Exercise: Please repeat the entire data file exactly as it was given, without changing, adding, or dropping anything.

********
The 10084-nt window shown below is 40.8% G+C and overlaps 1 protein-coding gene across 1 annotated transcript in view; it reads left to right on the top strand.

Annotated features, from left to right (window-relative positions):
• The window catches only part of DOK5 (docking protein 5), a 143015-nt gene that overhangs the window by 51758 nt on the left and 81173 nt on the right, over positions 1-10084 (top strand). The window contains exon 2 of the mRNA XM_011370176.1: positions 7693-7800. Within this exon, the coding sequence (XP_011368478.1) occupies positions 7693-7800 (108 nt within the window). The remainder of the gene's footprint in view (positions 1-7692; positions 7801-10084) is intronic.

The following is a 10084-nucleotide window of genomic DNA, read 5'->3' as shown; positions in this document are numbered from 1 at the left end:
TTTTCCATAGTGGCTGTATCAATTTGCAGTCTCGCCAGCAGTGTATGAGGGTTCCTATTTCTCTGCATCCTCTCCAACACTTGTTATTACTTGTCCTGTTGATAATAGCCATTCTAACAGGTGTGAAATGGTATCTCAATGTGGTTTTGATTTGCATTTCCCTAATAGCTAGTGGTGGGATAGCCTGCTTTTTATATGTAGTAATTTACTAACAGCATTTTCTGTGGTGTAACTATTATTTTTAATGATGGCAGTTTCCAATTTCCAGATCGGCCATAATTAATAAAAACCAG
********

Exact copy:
The 10084-nt window shown below is 40.8% G+C and overlaps 1 protein-coding gene across 1 annotated transcript in view; it reads left to right on the top strand.

Annotated features, from left to right (window-relative positions):
• The window catches only part of DOK5 (docking protein 5), a 143015-nt gene that overhangs the window by 51758 nt on the left and 81173 nt on the right, over positions 1-10084 (top strand). The window contains exon 2 of the mRNA XM_011370176.1: positions 7693-7800. Within this exon, the coding sequence (XP_011368478.1) occupies positions 7693-7800 (108 nt within the window). The remainder of the gene's footprint in view (positions 1-7692; positions 7801-10084) is intronic.

The following is a 10084-nucleotide window of genomic DNA, read 5'->3' as shown; positions in this document are numbered from 1 at the left end:
TTTTCCATAGTGGCTGTATCAATTTGCAGTCTCGCCAGCAGTGTATGAGGGTTCCTATTTCTCTGCATCCTCTCCAACACTTGTTATTACTTGTCCTGTTGATAATAGCCATTCTAACAGGTGTGAAATGGTATCTCAATGTGGTTTTGATTTGCATTTCCCTAATAGCTAGTGGTGGGATAGCCTGCTTTTTATATGTAGTAATTTACTAACAGCATTTTCTGTGGTGTAACTATTATTTTTAATGATGGCAGTTTCCAATTTCCAGATCGGCCATAATTAATAAAAACCAG